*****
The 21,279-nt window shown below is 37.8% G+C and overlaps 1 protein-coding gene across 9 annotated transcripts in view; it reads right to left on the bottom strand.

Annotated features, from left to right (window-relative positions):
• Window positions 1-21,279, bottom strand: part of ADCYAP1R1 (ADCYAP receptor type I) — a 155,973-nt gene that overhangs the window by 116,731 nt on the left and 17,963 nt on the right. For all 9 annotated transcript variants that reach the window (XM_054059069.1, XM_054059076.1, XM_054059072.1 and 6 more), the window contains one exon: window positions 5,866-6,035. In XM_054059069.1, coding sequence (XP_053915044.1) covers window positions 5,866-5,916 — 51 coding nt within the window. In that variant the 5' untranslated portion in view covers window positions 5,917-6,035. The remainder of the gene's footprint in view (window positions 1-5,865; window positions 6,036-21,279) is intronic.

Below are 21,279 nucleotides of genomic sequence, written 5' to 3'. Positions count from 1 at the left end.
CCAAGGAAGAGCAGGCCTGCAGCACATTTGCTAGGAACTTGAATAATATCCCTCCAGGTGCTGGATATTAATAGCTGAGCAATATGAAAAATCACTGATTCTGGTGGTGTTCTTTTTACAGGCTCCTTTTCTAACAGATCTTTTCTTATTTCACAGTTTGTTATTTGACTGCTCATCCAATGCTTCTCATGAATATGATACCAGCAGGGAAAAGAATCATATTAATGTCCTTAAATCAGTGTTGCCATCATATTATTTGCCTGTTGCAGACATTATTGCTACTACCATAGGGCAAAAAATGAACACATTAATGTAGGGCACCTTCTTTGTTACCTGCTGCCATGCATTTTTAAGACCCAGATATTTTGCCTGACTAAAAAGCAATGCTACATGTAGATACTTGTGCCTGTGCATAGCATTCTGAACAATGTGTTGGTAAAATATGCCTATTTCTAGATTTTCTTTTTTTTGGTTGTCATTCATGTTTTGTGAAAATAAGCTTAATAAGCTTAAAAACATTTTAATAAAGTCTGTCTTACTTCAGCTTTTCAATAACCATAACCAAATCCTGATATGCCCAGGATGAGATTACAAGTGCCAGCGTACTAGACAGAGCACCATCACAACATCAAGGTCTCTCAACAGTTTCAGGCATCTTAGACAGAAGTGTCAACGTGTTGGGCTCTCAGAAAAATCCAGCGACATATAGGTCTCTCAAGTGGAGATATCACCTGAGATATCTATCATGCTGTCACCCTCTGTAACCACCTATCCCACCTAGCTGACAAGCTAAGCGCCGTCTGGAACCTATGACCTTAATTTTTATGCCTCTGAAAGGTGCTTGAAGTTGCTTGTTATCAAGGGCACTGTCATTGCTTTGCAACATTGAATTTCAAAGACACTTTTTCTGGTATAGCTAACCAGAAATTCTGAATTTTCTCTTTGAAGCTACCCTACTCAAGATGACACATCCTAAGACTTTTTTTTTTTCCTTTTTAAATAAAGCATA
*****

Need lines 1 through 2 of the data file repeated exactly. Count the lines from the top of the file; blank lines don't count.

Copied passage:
The 21,279-nt window shown below is 37.8% G+C and overlaps 1 protein-coding gene across 9 annotated transcripts in view; it reads right to left on the bottom strand.

Annotated features, from left to right (window-relative positions):